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07.16.08

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Letters to the Editor


Poisonous Policy

Re "Toxic Shock" (MetroNews, June 25): Bridging the gap between South and North for pesticide/chemical regulations and research. The situation of pesticide and chemical market, advertising, transportation and distribution, labeling, worker protection and in general regulatory activities in developing countries is very bad and needs immediate support from the international scientific community and also from international regulatory agencies to prevent more misuse. Due to the lack of regulatory bodies and enforcement in these countries and specially lack of proper labeling and distribution and finally lack of consumer knowledge, many cases of suicide using pesticides happens every year in each of these countries. Pesticides are sold in food stores and sometimes in open containers with no labels. In most of these developing countries there is absolutely no enforcement power (if there are written regulations at all) and licensing procedure for agricultural worker protection, and these workers do their spraying with any type of equipment that they can find, with no protecting clothing.

Due to the unstable situations of governments in many developing countries, some very important tasks like pesticide/chemical regulations and enforcement are ignored, and in most cases they only exist on paper. In some of these countries, Mafia-like groups are clearly involved in pesticide marketing and distribution and they also cover some government agents. Unfortunately, the recent global political problems and also the very recent food and environmental crisis are adding to the problem by widening the gap between the North, as the provider of these compounds and also the place of research bodies and regulatory agencies, and the South as the receiver of these compounds (sometimes as gifts!) and as the blind consumer. Perhaps the worst part of government and political roles in this bad scenario in developing countries is that all international conventions that deal with global pesticide/chemical problems are in the hands of governments in developing countries and in absolute control of them, and this is a big problem. These governments send their political and in most cases nonscientific agents to international conventions like Stockholm, Basel, IFCS, etc., and these international conventions accept these governmental agents instead of genuine scientific people. Now in the 21st century, it is time that those people involved in international conventions give more opportunities to representatives of NGOs from developing countries, to the real academic/scientific people from developing countries instead of only dealing with governments.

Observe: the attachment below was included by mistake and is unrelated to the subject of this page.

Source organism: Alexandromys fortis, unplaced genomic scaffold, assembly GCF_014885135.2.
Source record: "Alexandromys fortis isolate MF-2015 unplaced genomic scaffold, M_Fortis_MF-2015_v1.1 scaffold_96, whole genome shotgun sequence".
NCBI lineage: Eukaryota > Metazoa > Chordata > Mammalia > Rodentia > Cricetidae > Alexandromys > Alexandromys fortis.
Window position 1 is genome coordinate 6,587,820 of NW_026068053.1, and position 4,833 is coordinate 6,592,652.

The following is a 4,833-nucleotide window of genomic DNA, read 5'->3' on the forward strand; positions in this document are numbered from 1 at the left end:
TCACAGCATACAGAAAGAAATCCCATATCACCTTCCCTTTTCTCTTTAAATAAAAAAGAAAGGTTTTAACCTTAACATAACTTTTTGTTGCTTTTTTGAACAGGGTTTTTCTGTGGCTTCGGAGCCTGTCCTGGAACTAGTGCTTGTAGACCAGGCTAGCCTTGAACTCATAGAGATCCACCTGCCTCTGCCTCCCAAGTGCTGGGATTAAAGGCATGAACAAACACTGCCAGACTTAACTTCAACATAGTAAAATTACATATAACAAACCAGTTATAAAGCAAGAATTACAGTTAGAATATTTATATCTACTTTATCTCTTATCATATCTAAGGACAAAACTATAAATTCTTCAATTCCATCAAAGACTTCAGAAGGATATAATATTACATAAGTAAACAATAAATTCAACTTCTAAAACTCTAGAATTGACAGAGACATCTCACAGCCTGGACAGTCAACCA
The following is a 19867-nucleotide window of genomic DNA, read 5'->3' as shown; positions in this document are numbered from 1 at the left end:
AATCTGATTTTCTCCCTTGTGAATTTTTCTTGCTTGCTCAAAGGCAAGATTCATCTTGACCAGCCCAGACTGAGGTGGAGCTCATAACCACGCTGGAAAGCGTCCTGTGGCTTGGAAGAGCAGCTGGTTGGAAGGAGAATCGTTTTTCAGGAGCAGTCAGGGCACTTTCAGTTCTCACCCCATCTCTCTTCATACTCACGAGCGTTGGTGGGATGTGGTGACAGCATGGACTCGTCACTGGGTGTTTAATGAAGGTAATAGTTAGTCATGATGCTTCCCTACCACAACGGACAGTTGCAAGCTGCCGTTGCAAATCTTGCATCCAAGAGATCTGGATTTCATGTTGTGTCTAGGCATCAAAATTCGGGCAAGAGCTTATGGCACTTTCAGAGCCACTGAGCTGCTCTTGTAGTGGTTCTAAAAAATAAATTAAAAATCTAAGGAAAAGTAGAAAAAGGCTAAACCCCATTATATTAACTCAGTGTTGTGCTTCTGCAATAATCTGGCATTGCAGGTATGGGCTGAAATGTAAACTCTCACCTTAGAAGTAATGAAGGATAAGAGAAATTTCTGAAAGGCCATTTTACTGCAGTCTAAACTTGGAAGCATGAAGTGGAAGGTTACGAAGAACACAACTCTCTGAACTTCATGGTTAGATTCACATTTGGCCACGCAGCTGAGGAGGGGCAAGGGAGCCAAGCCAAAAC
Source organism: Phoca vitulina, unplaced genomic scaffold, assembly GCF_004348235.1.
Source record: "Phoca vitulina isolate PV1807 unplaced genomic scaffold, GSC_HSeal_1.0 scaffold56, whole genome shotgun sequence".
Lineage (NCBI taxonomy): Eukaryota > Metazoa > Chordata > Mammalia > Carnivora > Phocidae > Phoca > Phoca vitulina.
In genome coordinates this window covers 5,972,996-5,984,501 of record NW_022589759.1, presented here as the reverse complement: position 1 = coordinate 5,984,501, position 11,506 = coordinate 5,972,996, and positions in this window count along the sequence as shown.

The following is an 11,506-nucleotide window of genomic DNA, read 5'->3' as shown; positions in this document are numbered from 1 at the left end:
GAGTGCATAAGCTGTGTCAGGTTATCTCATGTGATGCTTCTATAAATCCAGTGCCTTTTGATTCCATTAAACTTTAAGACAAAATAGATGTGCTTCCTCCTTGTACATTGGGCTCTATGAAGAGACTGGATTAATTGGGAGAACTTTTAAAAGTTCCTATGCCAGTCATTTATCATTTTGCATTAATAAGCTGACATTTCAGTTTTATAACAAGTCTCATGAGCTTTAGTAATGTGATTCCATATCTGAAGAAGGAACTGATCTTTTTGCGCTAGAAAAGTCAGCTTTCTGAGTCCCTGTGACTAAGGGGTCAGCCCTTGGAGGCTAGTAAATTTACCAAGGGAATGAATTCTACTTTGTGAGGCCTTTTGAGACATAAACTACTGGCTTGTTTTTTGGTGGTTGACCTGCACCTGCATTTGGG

Ahmad Mahdavi, Ph.D.

Guelph, Ontario


Responsibility:Accept It

Jean S.'s support of her husband is noble (Letters, June 11); her concern over his bicycling welfare very apparent. Yet, the letter is also indicative of a continuously growing concern in our culture; a lack of accountability for one's actions. If I might relay the Cliffs Notes version of her 13-paragraph novella; man rides bike, man breaks law, actions witnessed by police officer, man receives ticket. This letter and those like it frequently convey only two main themes: We don't like to hold ourselves accountable for our actions and we definitely don't like the manner in which someone else holds us accountable for our actions.

Did the officer fall short in "selling" the ticket he issued? Unequivocally, yes. Does anyone but a police officer know how challenging it can be to issue citations to people who do not wish to receive them? Unequivocally, no.

When we are the victim of a crime, the police are "nowhere to be found." If we get stopped on the sidewalk by an officer investigating someone else's crime, we're being "harassed." When we're involved in a vehicle crash due to someone else's violation of the vehicle code, the cops "really need to do something about this." When our own violation of the vehicle code is witnessed and addressed by a police officer, we ask him/her why aren't they "out solving real crime instead of bothering me with this."

Just this past week, a sixth-grade child was killed in a tragic accident. Perhaps a vehicle code violation took place and the child lacking a helmet were factors in her death. Yet, on this very day I'm sure that someone is arguing over the citation they very well know they earned and some parent is calling the police department over their child being issued a "stupid ticket for no helmet."

If, on the whole, we held ourselves accountable for our own actions, I have no doubt our relationships with the law enforcement community would improve dramatically.

Kelly D.

Santa Clara

A Real Kick

Re Shawnee Rivera ("The Contender," Cover Story, May 28): Thank you so much for highlighting such an extraordinary and passionate woman in your magazine. The story was truly inspirational and showed how people can carve out the most interesting of lives and thrive. Thanks again!

Alison Landon

Emeryville